Last May, FAMU DRS junior Jazmine Jones stepped off a plane in Colorado and immediately knew things were different.
Jones, a 5-foot-11-inch guard, had been selected to tryout for the USA Women’s Basketball 18-under team. But being in Colorado Springs meant she was now on a national stage, where her normal jumping ability and athleticism meant far less than it did in Tallahassee.
“I thought maybe it would be a cake walk, but then I see these tall girls and know they have to play basketball,” Jones recalled.
“We got to the training center for a meeting and all I saw was six-foot and up. Oh, Lord, it was going to be tough. My first day, training and practicing, it was definitely different. The girls were bigger and stronger than I thought they would be.”
Jones, who averaged 20 points, six rebounds and six assists a game last year on the way to being a first-team All-Big Bend selection for the third time, ultimately did not make the team.
But it lit a fire.
“Everything became about fundamentals,” Jones said.
“All I’ve done since then is think about what I need to do to be better. I’ve worked twice as hard to get invited back next year and make the team. I get in the gym more. I take it more serious. I work on my shot, ball-handling, extending my range.”
Jones’ personal growth is made all the more important by two big changes from last year’s state final team. Longtime FAMU DRS coach Ahmad Aliyy resigned and four-time All-Big Bend Player of the Year Lakaris Salter graduated and went to Mississippi State.
“It’s real different,” said Jones, who has offers from nearly every high Division-I team, including FSU, Baylor and Duke.
“Now I have to be the vocal leader on and off the court. Last year, everyone looked up to her and now everyone this year is looking up to me. They feed off my energy. If I don’t bring it one day in practice then everyone else will be sluggish. But if I keep my intensity up, everyone will follow that pace.”
The three-time state champion Rattlers (2004, ’12-13) are 11-1 to start the year. Jones and senior shooting guard Ja’Nyia McNealy are averaging 16 points a game, while senior forward Raygene Garner is averaging 10.
Jones is filling up other stat categories with eight rebounds and five assists a game. Freshman Lakrista Walker is starting at point guard and reminding Jones of Milan Clayton, who guided FAMU DRS two back-to-back state titles with her outstanding court vision.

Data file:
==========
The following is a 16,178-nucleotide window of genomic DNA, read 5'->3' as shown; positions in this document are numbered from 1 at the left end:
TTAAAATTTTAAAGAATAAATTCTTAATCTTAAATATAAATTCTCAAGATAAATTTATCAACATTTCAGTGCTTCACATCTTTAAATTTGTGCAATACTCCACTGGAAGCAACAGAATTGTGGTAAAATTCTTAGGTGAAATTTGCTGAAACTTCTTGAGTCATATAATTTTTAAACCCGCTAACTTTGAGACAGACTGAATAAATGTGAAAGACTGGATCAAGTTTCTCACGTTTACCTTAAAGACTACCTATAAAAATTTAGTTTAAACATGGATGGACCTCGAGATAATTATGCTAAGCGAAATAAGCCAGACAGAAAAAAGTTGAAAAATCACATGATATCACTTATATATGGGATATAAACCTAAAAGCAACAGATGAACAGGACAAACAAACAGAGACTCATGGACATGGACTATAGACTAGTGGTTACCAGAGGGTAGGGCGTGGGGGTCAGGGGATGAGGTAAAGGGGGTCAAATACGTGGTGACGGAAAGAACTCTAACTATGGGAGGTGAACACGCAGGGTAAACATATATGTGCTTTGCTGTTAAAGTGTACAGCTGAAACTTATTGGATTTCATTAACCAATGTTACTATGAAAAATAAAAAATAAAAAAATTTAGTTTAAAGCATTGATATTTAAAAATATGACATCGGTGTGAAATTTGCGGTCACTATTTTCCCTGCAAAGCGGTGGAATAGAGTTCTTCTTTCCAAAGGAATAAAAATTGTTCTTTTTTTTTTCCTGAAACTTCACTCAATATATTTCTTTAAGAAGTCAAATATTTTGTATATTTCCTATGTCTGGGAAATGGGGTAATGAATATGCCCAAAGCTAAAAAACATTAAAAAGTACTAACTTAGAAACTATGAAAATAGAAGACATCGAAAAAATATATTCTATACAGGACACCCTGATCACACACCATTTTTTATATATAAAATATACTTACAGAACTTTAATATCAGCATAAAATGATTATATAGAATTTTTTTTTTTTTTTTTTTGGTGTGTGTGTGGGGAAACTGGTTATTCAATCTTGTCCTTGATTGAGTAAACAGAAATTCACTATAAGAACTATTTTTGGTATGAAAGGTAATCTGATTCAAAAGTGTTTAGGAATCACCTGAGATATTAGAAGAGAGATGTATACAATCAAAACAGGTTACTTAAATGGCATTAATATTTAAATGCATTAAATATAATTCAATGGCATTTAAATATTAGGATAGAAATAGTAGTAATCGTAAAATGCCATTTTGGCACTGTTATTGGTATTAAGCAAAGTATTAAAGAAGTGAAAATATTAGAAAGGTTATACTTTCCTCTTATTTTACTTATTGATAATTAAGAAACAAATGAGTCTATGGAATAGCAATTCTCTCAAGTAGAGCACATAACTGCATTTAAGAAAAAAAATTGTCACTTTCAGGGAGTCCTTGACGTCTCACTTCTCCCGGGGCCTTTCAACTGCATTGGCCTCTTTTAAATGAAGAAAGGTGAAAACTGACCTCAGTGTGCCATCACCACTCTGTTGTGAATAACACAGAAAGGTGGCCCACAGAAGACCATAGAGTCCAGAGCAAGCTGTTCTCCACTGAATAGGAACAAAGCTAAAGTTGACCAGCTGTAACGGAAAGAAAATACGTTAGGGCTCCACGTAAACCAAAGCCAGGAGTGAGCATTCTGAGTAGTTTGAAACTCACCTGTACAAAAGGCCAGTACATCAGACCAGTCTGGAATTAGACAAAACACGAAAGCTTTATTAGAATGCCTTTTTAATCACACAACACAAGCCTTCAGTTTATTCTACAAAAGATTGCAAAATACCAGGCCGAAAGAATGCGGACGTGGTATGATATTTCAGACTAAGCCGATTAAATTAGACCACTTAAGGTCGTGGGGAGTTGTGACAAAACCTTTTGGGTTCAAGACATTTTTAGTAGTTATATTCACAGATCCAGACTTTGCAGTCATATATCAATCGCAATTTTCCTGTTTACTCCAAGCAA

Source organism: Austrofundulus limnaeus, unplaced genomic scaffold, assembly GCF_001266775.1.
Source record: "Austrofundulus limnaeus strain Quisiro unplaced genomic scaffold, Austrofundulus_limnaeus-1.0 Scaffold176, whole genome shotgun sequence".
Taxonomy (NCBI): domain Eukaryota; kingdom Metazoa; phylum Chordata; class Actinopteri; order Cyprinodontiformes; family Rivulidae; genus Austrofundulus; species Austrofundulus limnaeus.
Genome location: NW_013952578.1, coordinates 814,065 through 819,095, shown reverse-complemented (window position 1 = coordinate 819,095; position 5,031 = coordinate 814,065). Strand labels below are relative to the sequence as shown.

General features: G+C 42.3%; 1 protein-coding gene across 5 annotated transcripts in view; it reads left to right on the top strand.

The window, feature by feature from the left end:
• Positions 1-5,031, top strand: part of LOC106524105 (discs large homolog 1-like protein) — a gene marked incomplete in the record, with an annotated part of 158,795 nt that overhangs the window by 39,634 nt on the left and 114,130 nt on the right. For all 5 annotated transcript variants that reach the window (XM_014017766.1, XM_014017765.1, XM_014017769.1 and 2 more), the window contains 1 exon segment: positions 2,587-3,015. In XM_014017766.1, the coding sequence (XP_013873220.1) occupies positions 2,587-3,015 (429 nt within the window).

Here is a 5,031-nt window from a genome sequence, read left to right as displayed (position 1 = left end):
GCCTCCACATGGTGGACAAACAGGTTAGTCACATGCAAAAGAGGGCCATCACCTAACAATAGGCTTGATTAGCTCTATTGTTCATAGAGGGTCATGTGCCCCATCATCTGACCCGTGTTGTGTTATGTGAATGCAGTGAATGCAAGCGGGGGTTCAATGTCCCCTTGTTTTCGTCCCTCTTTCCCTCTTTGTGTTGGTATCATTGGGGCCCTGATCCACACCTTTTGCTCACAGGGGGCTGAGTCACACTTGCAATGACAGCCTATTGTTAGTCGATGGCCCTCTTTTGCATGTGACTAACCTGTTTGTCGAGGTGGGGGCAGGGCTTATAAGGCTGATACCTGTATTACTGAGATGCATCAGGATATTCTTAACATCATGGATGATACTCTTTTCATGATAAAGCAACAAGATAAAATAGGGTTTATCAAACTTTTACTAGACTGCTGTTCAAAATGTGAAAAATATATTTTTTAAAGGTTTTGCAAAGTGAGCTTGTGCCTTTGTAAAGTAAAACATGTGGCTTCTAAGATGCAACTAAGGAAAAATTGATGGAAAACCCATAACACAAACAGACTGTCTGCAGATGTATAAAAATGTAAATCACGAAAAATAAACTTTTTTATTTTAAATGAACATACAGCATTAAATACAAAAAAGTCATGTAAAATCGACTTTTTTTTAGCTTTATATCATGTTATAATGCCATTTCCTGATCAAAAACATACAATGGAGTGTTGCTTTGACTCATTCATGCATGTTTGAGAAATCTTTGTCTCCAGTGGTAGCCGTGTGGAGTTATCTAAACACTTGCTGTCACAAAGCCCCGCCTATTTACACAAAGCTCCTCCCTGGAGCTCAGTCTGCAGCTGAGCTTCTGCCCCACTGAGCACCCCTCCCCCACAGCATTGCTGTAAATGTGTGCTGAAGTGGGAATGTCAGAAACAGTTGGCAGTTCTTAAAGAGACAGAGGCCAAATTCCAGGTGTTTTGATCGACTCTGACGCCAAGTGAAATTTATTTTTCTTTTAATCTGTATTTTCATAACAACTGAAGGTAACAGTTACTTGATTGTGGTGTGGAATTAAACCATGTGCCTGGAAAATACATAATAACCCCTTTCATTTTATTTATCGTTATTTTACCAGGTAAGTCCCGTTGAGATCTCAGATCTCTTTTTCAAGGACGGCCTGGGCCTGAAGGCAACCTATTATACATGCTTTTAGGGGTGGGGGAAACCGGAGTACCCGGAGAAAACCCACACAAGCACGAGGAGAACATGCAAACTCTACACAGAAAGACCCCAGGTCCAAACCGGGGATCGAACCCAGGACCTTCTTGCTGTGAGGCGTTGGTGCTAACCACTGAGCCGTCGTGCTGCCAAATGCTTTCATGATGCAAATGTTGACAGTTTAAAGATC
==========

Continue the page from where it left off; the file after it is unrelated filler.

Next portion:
From Ambriel Scott and Ashley Carr in the post to Ashanti Lamb and Keveona Rhodes on the perimeter, the roles are clear. The mission is to shake off the bad feelings from last year’s narrow state championship loss that would have made three consecutive state titles. And nothing less than gold-plated hardware will do.
“We will win state this year,” said first-year coach Ericka Cromartie, not backing down when looking at her talented returning players.
Cromartie knows her way around FAMU DRS, having played for the Rattlers from 1996-2001. She played varsity in the fifth grade and earned first-team All-Big Bend honors as a sophomore. She knows the history, history that’s bloomed since she left. And she knows how the Rattlers got there, full-court pressing teams into submission.
“That’s all we know,” Cromartie said. “It’s a strategy and it’s successful. We’ll keep doing it.”
The Rattlers’ schedule hasn’t been drenched in difficult challenges as in years past, in part because of the coaching switch. Cromartie has made due quickly, but if an opponent cancels nothing can be done except to prepare internally.
That’s been a big lesson for the whole team as it prepares to try again for Lakeland.
“You’ve got to remain hungry,” Cromartie said.
“We’re 11-1, but we’ve got a long way to go. Potter’s house would have been a good test. The girls were devastated— I was too— not to play the No. 16 team in the nation. But it doesn’t matter who we’re playing, we’ve got to work. We’ve got to work on what we need to do. Nothing is given. It’s keeping them hungry, that’s the challenge. But we have not arrived.”